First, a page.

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Life Flight by Lynette Eason - REVIEW

Life Flight (Extreme Measures #1) by Lynette Eason

Publication Date: January 4th, 2022

Publisher: Revell

Genre: Contemporary



EMS helicopter pilot Penny Carlton is used to high stress situations, but being forced to land on a mountain in a raging storm with a critical patient--and a serial killer on the loose--tests her skills and her nerve to the limit. She survives with FBI Special Agent Holt Satterfield's help. But she's not out of the woods yet.

In the ensuing days, Penny finds herself under attack. And when news reaches Holt that he may not have gotten his man after all, it will take all he and Penny have to catch a killer--before he catches one of them.



Thank you Revell and NetGalley for giving me access to an eARC in exchange for an honest review.

I’m not one to normally read an action-based contemporary book but there was something about this synopsis that intrigued me. I was also not deterred by the classification of ‘Christian Fiction’ because I have a read a few in the past (from Revell and Bethany House) and have not found them to be as ‘preachy’ as I first expect. Life Flight provides interesting characters (regardless of religious background) and a plot that had me needing to finish this book in 1 sitting.

I loved how we start this book right in the middle of some action. Penny and her crew are in the air in the middle of a storm and Penny needs to make an emergency landing in an area, she will soon find out, where a known serial killer has hidden. This was a great way to set the pace for the remainder of the book because it really didn’t seem to slow down.

We also get to see this story from the POVs of Penny and Holt and I always love a dual POV, especially when there is some history and romantic possibilities. Which brings me to aspect I found unique: Holt and Penny have met previous to the start of this series and already have a fledgling relationship. This was the perfect way to establish these characters while not slowing down the plot.

I really liked both of their characters. They felt well-established and their histories were unfolded in a way that made me interested to keep learning more. Penny is also one of those leading ladies who is extremely capable. She makes smart (if a little risky) decisions and she is calculating in how she handles a situation. Holt has a quiet strength to him that he can certainly back up physically but I appreciated how he didn’t always force himself into an overbearing hero status. He trusts Penny to be able to handle herself and that puts him high in my books.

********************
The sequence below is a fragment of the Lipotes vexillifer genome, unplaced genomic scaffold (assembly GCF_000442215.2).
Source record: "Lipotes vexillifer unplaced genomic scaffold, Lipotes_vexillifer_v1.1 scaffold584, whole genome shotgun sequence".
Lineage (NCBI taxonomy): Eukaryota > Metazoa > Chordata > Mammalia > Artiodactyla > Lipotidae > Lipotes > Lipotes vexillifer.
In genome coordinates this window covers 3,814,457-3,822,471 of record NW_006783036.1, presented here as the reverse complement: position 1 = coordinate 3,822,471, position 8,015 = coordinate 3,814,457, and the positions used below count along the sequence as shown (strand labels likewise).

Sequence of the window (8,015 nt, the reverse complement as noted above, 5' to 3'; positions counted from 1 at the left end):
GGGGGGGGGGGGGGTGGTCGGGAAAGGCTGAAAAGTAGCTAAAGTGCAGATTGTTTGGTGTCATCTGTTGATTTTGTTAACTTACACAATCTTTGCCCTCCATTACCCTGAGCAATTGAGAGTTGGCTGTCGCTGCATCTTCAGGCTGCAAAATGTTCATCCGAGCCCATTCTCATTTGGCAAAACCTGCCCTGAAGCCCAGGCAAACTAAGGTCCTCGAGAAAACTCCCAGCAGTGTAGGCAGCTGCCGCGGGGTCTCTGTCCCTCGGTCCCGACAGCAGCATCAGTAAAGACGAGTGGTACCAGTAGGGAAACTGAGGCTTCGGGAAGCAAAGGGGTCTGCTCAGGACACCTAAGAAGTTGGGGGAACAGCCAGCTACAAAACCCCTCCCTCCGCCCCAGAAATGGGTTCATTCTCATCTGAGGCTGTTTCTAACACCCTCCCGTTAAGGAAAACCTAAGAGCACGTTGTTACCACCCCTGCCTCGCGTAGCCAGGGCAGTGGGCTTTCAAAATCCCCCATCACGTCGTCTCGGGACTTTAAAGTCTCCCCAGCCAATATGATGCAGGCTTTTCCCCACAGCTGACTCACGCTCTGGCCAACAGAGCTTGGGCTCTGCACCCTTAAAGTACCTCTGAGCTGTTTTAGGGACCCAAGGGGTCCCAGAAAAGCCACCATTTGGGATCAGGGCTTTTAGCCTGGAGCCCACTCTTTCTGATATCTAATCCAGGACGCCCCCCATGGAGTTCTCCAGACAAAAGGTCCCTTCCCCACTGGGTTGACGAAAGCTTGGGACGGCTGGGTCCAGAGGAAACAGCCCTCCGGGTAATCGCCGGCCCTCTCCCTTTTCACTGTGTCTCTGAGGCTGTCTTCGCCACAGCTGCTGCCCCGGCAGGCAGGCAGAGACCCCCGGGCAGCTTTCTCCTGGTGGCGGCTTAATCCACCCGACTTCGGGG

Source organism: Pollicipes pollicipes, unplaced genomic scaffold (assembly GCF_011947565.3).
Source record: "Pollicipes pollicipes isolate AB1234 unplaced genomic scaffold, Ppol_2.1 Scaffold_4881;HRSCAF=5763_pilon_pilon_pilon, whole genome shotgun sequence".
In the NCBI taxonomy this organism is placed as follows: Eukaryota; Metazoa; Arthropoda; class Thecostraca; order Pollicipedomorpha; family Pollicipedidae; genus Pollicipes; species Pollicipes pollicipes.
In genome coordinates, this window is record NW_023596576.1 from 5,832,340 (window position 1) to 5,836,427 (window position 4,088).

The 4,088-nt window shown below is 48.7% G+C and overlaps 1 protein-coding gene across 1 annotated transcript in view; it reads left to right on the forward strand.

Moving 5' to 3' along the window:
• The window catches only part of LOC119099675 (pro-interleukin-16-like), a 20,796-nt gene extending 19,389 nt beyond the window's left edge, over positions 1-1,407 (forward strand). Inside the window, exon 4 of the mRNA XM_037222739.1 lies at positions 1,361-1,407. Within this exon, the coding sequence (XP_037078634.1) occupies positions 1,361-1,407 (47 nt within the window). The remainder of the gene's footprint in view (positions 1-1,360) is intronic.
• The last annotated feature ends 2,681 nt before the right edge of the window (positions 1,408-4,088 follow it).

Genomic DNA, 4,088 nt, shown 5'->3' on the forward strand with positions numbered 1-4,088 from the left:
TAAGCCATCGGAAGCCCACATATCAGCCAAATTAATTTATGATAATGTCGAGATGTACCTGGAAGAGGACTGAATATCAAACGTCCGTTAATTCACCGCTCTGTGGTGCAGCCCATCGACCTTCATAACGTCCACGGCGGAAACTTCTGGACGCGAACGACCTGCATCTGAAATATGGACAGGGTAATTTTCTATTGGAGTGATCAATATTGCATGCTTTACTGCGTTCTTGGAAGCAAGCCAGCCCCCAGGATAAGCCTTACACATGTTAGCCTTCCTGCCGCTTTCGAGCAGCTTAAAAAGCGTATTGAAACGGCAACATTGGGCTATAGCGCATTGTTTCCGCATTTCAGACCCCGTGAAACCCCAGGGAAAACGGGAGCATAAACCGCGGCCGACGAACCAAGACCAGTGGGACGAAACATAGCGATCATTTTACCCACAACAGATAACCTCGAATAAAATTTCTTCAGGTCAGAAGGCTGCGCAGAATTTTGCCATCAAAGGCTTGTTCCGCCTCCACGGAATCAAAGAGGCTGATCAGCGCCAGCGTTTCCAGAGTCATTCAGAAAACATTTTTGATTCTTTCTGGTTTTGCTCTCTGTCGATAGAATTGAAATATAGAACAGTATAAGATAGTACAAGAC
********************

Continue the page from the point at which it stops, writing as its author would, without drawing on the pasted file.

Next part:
My nitpick about their characters and general relationship though is that there’s some hypocrisy and secret keeping. I’m not a fan of the secrets trope anyway but I am glad that Holt reflects on how he is a hypocrite so at least he is aware and feels some guilt. The secrets in question are also extremely personal and I wouldn’t expect them to be shared with someone else unless you know you are 100% comfortable in doing so. I really don’t blame either of them for keeping this personal information to themselves if they didn’t feel ready.

There were some moments, however, that seemed a little forced but I guess they were added for the ‘intrigue’ or just to keep the story moving. Like when Holt discovers that the serial killer has escaped, he simply says that he doesn’t really care about the ‘how’ because that was someone else’s job. I still can’t decide if that was done to keep the plot moving or because it would be too much to get into the legalese of the matter. Or how there is a part of Penny’s life that she mentions with such a throwaway line within the first chapter that felt like a forced way of telling the reader to file this information away for later. But the payoff didn’t really happen since it appears that multiple people in the story have the same background. I found this back story to be a little too convenient as a way to tie her group of friends together and not all that believable. Just seemed a little too ‘small world’ for me.

In the same vein, even though I know this is considered ‘Christian Fiction’ and we expect religion to be mentioned at the very least, I found it hard to believe that so many similarly religiously minded people found each other. It is sweet to read but I guess this says more about me than the book itself. I just know that I was raised Catholic and we are a dime a dozen but I’ve never met a young person speaks as Penny and Holt do about their Faith so I found myself having to suspend disbelief that these two found each other by chance. I still think it was done well and I appreciated how religion was not a piece of contention in this book. It is just inherently part of these characters. Simple comments made by them showed their beliefs but never felt forced.

I would say that my last nitpick is that some of the conflict plot points were a bit repetitive and almost felt like they couldn’t decide which main climax they wanted so they chose all of them haha. I would have much rather had this be the start of a series that deals with this serial killer and each of the conflicts being the overarching plot that ties all the books together. That way each conflict/climax had it’s own book and story surrounding it instead of seeing a bad guy around every corner the way we do in this book.

I also think that is my way of saying that, selfishly, I want this series to be all about Penny and Holt. I have a feeling that each following book will be about another person in the friend group but I am so invested in these 2 characters that I don’t think I will be satisfied with just getting glimpses of them in future books haha.

Overall I am very happy to have read this one and am interested in continuing with the series and possibly looking into Eason’s backlist titles.

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